What Do You Do If Your Dog is Pooping Blood?

Blood in a dog’s poo is a relatively common problem. If you see blood in your dog’s poo, it will no doubt give you cause for concern and blood in your dog’s stools is something that you should always get checked out by a vet. However, it is possible that what you are seeing is not blood at all. Here is an overview of how to tell if redness in their poo is blood or something else, the possible causes of the bleeding, the signs to look for, and what you should do if you do if it is blood in your dog’s stools.

Is it Blood or Something Else in Your Dog’s Stools?

The first step to take if you see redness in your dog’s stools is to determine whether it is blood or something else. Another potential cause of redness in poo is food colorings that are used in some pet foods or in other foods to which your dog has had access. It may also have come from something that your dog shouldn’t eat, such as a red wax crayon. In most cases, this is nothing to worry about. If the substance has passed through your dog and out with their stools without causing an ill-effect, then it is unlikely to harm them once it has been passed. Therefore, you should not worry too much but should get your dog checked as a precautionary measure.

What If It is Blood?

Many of the causes of blood in poo are common problems that are not serious and will not need any medical intervention. On the other hand, blood in a dog’s poo is potentially a sign of a serious, or even life-threatening, condition. Only a veterinarian has the knowledge and skills to determine whether it is something serious or not. Therefore, you should always get your dog checked out by the vet, even if you don’t think it is anything serious.

What Are the Causes of Blood in a Dog’s Poo?

There are many different causes of blood in a dog’s poo. Some of them are a minor problem that will resolve itself and others are potentially dangerous and will need treatment. One of the most common causes is a small tear near your dog’s anus. This is sometimes caused by the dog becoming constipated and needing to push a little harder to pass their stools. The best solution to this is simple changes in your dog’s diet to prevent constipation.

To the other extreme, some forms of bowel, stomach, and digestive tract cancers can also cause bleeding. This is extremely serious and your dog will need a diagnosis from the vet before the correct treatment is delivered.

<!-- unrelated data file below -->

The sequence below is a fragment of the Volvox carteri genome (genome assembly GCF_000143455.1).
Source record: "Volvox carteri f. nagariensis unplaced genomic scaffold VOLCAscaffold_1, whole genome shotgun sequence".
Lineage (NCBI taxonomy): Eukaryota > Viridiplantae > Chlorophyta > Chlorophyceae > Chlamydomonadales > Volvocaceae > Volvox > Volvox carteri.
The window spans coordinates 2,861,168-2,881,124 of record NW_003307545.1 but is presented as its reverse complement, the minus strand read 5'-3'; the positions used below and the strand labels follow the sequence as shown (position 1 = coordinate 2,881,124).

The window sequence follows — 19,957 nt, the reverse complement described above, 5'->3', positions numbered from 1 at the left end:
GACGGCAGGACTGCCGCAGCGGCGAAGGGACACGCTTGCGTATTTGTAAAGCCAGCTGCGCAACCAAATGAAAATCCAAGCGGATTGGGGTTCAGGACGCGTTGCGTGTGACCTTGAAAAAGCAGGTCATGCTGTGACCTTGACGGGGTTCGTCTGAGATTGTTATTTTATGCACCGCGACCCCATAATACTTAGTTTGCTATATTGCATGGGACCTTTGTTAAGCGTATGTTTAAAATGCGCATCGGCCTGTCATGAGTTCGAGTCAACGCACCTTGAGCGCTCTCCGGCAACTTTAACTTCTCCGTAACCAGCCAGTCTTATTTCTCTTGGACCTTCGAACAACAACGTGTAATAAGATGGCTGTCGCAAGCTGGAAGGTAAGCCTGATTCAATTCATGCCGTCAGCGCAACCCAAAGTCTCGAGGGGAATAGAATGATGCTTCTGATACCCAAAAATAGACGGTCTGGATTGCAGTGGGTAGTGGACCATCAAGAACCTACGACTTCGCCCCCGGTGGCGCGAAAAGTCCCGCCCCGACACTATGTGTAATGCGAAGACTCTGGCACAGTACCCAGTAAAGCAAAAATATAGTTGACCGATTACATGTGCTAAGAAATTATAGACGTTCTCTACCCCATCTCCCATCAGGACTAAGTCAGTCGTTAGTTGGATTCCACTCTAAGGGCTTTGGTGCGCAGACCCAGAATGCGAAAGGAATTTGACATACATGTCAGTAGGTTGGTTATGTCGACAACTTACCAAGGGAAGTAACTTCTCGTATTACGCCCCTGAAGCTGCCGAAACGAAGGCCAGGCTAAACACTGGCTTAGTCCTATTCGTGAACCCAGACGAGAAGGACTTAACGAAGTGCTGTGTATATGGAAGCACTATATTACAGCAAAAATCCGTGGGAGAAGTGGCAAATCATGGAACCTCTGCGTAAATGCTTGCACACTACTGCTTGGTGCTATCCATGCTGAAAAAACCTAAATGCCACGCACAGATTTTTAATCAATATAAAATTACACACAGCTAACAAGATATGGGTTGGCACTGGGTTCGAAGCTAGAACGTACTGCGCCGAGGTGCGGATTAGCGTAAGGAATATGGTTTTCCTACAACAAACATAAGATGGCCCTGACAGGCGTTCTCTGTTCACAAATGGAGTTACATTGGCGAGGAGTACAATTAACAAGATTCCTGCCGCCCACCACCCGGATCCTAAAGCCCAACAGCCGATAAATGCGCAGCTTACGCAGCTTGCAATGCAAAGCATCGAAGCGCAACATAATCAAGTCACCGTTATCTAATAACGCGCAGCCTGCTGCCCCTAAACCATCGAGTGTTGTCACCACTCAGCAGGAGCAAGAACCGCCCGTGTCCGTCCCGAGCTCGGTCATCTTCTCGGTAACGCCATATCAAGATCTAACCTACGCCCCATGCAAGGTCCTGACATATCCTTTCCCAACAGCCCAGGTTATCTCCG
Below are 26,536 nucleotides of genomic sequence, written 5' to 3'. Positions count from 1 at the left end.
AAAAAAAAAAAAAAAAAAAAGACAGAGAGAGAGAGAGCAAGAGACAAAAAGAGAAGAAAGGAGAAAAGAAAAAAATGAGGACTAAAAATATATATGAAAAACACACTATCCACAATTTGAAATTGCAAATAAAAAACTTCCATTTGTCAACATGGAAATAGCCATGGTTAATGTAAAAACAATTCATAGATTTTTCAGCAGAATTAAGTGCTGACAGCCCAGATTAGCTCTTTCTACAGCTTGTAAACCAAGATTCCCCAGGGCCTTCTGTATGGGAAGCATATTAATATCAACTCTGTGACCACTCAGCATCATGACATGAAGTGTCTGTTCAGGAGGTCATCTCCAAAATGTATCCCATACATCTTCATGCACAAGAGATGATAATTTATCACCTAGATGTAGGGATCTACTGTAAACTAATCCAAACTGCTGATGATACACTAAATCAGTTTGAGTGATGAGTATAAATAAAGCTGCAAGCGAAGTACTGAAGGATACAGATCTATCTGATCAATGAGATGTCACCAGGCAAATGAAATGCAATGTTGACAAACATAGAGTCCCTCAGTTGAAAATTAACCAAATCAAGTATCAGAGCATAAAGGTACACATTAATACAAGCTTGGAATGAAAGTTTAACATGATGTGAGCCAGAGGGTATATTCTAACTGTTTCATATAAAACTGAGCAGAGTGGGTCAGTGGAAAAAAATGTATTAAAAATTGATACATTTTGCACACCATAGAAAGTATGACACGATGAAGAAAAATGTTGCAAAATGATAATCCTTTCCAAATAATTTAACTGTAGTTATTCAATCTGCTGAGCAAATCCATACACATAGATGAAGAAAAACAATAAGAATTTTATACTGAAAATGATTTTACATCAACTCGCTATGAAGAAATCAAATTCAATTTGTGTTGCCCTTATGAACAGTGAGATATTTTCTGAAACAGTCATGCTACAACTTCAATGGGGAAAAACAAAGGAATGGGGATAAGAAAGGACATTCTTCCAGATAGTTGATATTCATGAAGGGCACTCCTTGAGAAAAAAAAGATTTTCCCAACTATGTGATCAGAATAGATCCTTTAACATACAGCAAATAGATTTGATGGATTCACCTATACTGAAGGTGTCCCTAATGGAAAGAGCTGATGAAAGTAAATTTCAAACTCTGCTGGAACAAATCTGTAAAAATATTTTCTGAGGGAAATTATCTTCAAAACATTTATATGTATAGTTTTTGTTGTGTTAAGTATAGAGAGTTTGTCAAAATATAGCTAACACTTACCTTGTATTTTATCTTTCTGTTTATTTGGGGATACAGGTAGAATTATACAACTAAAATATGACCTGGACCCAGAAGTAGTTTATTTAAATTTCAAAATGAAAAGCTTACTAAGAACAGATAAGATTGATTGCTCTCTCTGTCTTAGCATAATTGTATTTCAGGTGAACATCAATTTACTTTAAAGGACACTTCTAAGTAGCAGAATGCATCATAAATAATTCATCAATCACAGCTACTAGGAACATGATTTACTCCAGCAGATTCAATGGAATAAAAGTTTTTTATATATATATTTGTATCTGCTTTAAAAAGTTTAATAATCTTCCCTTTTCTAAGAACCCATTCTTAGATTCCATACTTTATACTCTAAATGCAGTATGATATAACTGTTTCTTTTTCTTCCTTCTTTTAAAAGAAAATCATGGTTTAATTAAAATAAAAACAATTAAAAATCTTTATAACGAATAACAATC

Two other possible causes of bleeding are hemorrhagic gastroenteritis and canine parvovirus. The former is a very serious condition and your dog will have bright-red and bloody diarrhea. The latter is a potentially fatal viral disease that also causes bloody diarrhea.

Diagnosing the Causes of Blood in a Dog’s Poo

The appearance of both the blood and the poop is the first step in a vet diagnosing the cause of your dog’s bleeding. This gives some guidance as to where the blood is coming from and the possible cause. Bright red blood on the outside of a normal stool is usually from the lower part of the intestinal tract, while red blood mixed in with poo is from higher in the intestinal tract. If the blood is dark or has turned black instead of red, then this is digested blood. This is an indicator that the blood is coming from or close to the stomach.

What is the Treatment for Blood in a Dog’s Poo?

Regardless of the cause of the bleeding, you should always seek the advice of a vet. Once your vet has determined the cause of the bleeding through examinations and tests, they will advise you if your dog needs further treatment. The treatment may vary not only because of the cause of bleeding but also because of the individual differences between one dog and the next, such as its age and general health. In some circumstances, no treatment is needed at all. For more serious conditions, your dog may need a course of medication, surgery, or other treatments.

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